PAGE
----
AOANJRR Annual Report 

According to the guidance, the AOANJRR Annual Report constitutes one of the most important sources of post-market data the authority is going to use in the course of surveillance activities for joint prostheses. The AOANJRR stands for the Australian Orthopedic Association National Joint Replacement Registry, which is an organization funded by the government, its primary activity is the collection of data related to joint replacement and revision procedures carried out in the country. For instance, according to the guidance, the AOANJRR has collected data on 98 to 100% of hip and knee joint replacement procedures performed in Australia since 2003; the information that is collected for the primary joint replacement procedure includes, but is not limited to, de-identified baseline patient demographics, the name and brand of the device implanted, method of prosthesis fixation, surgical technique, the indication for the joint replacement and the date and location of the procedure. The authority also mentions that in case of a revision, a similar set of information is to be collected.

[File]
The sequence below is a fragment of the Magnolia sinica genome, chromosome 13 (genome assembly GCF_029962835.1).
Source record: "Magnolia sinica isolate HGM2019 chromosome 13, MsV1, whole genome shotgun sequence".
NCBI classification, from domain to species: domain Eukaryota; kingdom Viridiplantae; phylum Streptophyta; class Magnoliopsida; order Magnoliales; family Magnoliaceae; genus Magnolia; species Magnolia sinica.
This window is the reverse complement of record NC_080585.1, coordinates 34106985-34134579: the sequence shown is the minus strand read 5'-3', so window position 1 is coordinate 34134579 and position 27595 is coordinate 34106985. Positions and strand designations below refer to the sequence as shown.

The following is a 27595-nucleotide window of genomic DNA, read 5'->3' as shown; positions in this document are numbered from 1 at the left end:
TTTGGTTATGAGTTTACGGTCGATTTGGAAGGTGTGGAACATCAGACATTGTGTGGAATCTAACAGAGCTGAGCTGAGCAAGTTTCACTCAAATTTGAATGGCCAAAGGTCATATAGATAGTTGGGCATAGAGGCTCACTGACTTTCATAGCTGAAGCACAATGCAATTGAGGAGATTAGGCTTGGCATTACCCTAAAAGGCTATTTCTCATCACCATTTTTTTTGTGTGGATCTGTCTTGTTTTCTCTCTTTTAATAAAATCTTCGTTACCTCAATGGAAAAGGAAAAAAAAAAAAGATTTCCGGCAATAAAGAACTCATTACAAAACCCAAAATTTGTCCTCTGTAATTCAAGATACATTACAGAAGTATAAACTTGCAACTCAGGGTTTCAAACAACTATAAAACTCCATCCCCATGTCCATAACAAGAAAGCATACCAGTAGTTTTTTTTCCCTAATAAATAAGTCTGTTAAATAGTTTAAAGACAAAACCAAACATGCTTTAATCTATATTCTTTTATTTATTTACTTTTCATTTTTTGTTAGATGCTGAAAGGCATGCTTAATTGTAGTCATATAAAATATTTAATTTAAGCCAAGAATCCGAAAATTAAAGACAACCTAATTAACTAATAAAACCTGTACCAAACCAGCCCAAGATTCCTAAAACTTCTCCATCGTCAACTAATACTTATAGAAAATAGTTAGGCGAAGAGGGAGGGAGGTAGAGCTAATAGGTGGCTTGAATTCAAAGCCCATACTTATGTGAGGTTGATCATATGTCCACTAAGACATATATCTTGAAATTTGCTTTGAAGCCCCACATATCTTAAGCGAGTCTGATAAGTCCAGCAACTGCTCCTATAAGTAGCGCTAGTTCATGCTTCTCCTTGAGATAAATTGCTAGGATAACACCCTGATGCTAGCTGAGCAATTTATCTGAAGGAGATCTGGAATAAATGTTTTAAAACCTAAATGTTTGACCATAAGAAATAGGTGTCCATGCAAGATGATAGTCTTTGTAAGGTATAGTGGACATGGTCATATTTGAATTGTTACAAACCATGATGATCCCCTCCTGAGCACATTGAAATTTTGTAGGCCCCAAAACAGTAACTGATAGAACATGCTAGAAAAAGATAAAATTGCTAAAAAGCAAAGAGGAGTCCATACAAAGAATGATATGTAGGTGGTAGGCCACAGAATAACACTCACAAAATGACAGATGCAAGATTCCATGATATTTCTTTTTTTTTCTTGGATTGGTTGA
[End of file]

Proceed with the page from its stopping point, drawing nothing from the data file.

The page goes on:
As further explained by the TGA, when collecting and analyzing the data related to joint prostheses replacement and revision procedures, the AOANJRR is using statistical methods to be able to identify an estimate of the revision rate for each specific product. This information makes it possible to compare different products and the way they operate in time. At the moment, the revision rate is used as a key performance and safety indicator for medical devices of this type. To assist all the parties involved, the AOANJRR publishes reports on an annual basis, sharing the information collected. In particular, such reports contain details about revision rates for joint prostheses used, as well as about the reasons for the revision. Apart from this, the said annual reports identify the products as having a “Higher Than Anticipated Revision Rate”.